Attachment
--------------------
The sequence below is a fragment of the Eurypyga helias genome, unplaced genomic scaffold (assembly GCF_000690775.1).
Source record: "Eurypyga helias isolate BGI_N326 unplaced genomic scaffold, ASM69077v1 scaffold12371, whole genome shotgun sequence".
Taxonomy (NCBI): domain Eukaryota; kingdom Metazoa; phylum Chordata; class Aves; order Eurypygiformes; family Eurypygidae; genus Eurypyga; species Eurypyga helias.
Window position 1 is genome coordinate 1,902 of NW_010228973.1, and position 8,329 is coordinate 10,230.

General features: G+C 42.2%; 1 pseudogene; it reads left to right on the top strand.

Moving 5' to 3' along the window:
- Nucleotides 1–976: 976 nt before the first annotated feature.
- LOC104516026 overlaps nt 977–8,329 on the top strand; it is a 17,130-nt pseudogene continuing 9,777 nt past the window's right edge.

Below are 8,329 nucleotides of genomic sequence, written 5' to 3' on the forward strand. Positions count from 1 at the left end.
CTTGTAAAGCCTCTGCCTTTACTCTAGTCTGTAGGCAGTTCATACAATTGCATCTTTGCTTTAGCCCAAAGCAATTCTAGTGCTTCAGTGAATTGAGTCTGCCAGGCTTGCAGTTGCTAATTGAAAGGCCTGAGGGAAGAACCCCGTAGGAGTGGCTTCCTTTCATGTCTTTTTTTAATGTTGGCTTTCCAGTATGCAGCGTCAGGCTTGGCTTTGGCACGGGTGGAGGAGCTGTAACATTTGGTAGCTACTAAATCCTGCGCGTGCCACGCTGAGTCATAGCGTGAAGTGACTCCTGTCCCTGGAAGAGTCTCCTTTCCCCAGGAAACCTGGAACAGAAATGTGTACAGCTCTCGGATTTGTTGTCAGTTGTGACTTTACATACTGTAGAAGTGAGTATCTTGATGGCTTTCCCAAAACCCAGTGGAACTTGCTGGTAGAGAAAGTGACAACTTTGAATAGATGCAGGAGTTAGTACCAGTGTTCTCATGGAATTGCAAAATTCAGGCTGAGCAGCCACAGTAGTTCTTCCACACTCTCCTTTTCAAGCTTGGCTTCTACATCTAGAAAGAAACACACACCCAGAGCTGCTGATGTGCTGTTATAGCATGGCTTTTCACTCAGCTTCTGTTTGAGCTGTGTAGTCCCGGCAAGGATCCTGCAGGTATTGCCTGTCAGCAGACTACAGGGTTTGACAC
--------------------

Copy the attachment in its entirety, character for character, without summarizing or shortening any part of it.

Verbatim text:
The sequence below is a fragment of the Eurypyga helias genome, unplaced genomic scaffold (assembly GCF_000690775.1).
Source record: "Eurypyga helias isolate BGI_N326 unplaced genomic scaffold, ASM69077v1 scaffold12371, whole genome shotgun sequence".
Taxonomy (NCBI): domain Eukaryota; kingdom Metazoa; phylum Chordata; class Aves; order Eurypygiformes; family Eurypygidae; genus Eurypyga; species Eurypyga helias.
Window position 1 is genome coordinate 1,902 of NW_010228973.1, and position 8,329 is coordinate 10,230.

General features: G+C 42.2%; 1 pseudogene; it reads left to right on the top strand.

Moving 5' to 3' along the window:
- Nucleotides 1–976: 976 nt before the first annotated feature.
- LOC104516026 overlaps nt 977–8,329 on the top strand; it is a 17,130-nt pseudogene continuing 9,777 nt past the window's right edge.

Below are 8,329 nucleotides of genomic sequence, written 5' to 3' on the forward strand. Positions count from 1 at the left end.
CTTGTAAAGCCTCTGCCTTTACTCTAGTCTGTAGGCAGTTCATACAATTGCATCTTTGCTTTAGCCCAAAGCAATTCTAGTGCTTCAGTGAATTGAGTCTGCCAGGCTTGCAGTTGCTAATTGAAAGGCCTGAGGGAAGAACCCCGTAGGAGTGGCTTCCTTTCATGTCTTTTTTTAATGTTGGCTTTCCAGTATGCAGCGTCAGGCTTGGCTTTGGCACGGGTGGAGGAGCTGTAACATTTGGTAGCTACTAAATCCTGCGCGTGCCACGCTGAGTCATAGCGTGAAGTGACTCCTGTCCCTGGAAGAGTCTCCTTTCCCCAGGAAACCTGGAACAGAAATGTGTACAGCTCTCGGATTTGTTGTCAGTTGTGACTTTACATACTGTAGAAGTGAGTATCTTGATGGCTTTCCCAAAACCCAGTGGAACTTGCTGGTAGAGAAAGTGACAACTTTGAATAGATGCAGGAGTTAGTACCAGTGTTCTCATGGAATTGCAAAATTCAGGCTGAGCAGCCACAGTAGTTCTTCCACACTCTCCTTTTCAAGCTTGGCTTCTACATCTAGAAAGAAACACACACCCAGAGCTGCTGATGTGCTGTTATAGCATGGCTTTTCACTCAGCTTCTGTTTGAGCTGTGTAGTCCCGGCAAGGATCCTGCAGGTATTGCCTGTCAGCAGACTACAGGGTTTGACAC